Please use this identifier to cite or link to this item: https://ahro.austin.org.au/austinjspui/handle/1/11884
Title: Internal jugular and vertebral vein volume flow in patients with clinically isolated syndrome or mild multiple sclerosis and healthy controls: results from a prospective sonographer-blinded study.
Austin Authors: Chambers, Brian R ;Chambers, Jayne;Churilov, Leonid ;Cameron, Heather;Macdonell, Richard A L 
Affiliation: Department of Neurology, Austin Health, Melbourne, Australia The Florey Institute of Neuroscience and Mental Health, Melbourne, Australia Department of Medicine, University of Melbourne, Victoria, Australia
The Florey Institute of Neuroscience and Mental Health, Melbourne, Australia Department of Mathematics and Statistics, University of Melbourne, Victoria, Australia
Department of Neurology, Austin Health, Melbourne, Australia
Department of Neurology, Austin Health, Melbourne, Australia The Florey Institute of Neuroscience and Mental Health, Melbourne, Australia Department of Medicine, University of Melbourne, Victoria, Australia brc@bigpond.net.au.
Issue Date: 24-Sep-2013
Publication information: Phlebology / Venous Forum of the Royal Society of Medicine 2013; 29(8): 528-35
Abstract: We evaluated internal jugular vein and vertebral vein volume flow using ultrasound, in patients with clinically isolated syndrome or mild multiple sclerosis and controls, to determine whether volume flow was different between the two groups.In patients and controls, internal jugular vein volume flow increased from superior to inferior segments, consistent with recruitment from collateral veins. Internal jugular vein and vertebral vein volume flow were greater on the right in supine and sitting positions. Internal jugular vein volume flow was higher in the supine posture. Vertebral vein volume flow was higher in the sitting posture. Regression analyses of cube root transformed volume flow data, adjusted for supine/sitting, right/left and internal jugular vein/vertebral vein, revealed no significant difference in volume flow in patients compared to controls.Our findings further refute the concept of venous obstruction as a causal factor in the pathogenesis of multiple sclerosis. Control volume flow data may provide useful normative reference values.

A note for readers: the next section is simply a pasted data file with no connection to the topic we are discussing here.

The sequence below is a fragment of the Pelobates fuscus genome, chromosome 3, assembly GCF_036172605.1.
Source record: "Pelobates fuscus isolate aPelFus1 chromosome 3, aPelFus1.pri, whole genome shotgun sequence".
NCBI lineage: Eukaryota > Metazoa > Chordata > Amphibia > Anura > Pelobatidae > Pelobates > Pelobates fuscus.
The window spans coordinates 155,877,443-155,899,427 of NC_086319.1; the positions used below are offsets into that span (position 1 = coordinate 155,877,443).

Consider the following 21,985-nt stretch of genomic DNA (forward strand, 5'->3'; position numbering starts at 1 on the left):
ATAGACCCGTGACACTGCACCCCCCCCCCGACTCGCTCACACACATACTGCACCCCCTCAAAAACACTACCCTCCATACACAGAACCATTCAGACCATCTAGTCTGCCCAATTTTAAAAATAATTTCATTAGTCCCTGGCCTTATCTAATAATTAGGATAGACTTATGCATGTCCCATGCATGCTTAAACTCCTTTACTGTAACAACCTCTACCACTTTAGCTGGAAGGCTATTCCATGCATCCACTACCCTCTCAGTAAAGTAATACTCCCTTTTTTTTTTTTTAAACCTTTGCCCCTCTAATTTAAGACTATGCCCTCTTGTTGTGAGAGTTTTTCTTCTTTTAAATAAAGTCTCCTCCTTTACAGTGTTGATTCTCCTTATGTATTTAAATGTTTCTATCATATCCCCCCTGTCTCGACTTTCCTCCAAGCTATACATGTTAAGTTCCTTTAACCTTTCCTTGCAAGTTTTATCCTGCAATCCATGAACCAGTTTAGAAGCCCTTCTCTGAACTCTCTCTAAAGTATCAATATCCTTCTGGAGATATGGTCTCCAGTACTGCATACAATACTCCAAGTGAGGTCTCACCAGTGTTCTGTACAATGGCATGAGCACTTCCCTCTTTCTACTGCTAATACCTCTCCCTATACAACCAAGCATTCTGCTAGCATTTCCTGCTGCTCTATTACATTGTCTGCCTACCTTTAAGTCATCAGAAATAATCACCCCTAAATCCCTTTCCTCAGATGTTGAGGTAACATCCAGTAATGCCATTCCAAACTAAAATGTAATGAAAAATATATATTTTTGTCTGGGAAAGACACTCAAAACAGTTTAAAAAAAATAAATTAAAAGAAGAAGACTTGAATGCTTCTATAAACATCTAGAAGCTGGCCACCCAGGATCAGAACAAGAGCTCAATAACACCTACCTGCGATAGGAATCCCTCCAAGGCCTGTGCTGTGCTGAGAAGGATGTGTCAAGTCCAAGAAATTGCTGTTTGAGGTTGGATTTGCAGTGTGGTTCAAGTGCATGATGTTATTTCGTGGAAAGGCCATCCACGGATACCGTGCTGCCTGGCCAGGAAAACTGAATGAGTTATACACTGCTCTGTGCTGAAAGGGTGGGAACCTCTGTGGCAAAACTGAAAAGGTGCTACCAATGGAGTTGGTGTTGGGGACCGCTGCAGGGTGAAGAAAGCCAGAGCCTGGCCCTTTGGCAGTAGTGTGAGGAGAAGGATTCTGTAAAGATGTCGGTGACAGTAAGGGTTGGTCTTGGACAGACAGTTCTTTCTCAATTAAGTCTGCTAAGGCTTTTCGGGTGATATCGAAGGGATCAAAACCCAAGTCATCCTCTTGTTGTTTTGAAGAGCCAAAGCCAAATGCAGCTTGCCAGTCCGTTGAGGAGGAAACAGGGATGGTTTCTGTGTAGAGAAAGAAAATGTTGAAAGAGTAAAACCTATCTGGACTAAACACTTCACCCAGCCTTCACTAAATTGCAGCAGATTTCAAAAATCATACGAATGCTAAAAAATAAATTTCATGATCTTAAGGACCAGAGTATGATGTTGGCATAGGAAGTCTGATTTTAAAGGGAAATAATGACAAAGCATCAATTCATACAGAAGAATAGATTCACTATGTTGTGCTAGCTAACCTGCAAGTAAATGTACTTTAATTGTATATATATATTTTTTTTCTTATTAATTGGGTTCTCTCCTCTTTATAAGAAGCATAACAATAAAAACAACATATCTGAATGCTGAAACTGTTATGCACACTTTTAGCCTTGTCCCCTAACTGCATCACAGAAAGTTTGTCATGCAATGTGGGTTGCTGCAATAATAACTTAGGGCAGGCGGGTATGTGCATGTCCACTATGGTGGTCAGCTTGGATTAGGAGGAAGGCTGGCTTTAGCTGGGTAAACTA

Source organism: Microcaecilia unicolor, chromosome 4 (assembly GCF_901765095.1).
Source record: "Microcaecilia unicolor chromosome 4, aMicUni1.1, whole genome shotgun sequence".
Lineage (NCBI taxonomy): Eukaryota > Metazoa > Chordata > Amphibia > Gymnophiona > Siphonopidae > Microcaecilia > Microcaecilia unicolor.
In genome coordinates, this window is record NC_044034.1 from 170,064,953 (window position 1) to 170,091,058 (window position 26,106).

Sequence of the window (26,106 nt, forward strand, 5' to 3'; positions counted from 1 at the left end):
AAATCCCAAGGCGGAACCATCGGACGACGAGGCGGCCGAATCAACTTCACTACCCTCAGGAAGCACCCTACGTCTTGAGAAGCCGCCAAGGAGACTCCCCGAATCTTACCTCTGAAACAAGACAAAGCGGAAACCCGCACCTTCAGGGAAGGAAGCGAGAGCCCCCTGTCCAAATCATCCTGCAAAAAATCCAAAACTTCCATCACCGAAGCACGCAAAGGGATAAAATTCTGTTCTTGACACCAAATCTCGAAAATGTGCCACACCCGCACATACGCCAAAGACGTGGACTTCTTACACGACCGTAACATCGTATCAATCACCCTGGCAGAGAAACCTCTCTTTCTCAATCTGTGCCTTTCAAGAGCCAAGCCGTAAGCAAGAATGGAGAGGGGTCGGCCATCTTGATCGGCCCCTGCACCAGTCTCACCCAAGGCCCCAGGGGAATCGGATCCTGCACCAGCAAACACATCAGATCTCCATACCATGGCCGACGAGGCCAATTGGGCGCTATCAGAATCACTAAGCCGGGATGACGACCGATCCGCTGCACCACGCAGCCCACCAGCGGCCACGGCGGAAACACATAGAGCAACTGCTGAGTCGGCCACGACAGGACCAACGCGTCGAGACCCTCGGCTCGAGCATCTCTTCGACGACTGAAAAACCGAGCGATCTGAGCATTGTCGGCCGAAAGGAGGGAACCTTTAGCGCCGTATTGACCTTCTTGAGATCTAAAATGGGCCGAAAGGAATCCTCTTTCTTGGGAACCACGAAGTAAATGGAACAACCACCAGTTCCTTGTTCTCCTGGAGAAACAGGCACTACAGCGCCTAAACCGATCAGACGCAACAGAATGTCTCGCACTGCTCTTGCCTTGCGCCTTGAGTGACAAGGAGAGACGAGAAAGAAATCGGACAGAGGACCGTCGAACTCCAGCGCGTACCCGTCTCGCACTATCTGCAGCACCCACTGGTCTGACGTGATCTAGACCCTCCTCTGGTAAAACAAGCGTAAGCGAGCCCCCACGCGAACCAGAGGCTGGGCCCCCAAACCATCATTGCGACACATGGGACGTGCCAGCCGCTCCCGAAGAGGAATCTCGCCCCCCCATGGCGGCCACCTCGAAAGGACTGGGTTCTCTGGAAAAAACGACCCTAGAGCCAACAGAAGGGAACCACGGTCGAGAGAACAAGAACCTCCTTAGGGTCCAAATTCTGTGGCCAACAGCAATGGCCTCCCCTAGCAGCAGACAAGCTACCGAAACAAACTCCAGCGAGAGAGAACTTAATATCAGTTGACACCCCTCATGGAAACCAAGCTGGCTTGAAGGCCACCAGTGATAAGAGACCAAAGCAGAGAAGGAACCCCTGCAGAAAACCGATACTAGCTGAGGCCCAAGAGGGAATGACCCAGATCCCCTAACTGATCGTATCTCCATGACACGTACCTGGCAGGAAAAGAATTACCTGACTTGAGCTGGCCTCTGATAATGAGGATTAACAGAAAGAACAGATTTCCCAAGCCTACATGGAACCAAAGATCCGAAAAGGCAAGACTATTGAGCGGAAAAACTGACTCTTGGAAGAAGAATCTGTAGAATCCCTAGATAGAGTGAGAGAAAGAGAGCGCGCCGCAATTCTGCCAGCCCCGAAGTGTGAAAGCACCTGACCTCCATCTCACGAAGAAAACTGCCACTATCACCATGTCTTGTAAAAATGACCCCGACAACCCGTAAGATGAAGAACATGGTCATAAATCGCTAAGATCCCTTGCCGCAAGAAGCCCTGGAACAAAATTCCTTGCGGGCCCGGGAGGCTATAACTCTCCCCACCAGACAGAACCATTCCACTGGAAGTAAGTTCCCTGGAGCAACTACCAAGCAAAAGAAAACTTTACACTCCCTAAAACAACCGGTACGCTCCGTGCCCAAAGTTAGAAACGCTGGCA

Gov't Doc #: 24065289
URI: http://ahro.austin.org.au/austinjspui/handle/1/11884
DOI: 10.1177/0268355513505505
URL: https://pubmed.ncbi.nlm.nih.gov/24065289
Type: Journal Article
Subjects: Chronic cerebrospinal venous insufficiency
multiple sclerosis
venous ultrasound
volume flow
Adult
Angiography
Blood Flow Velocity
Humans
Jugular Veins.physiopathology.ultrasonography
Male
Middle Aged
Multiple Sclerosis.physiopathology.ultrasonography
Spine.blood supply.physiopathology.ultrasonography
Appears in Collections:Journal articles

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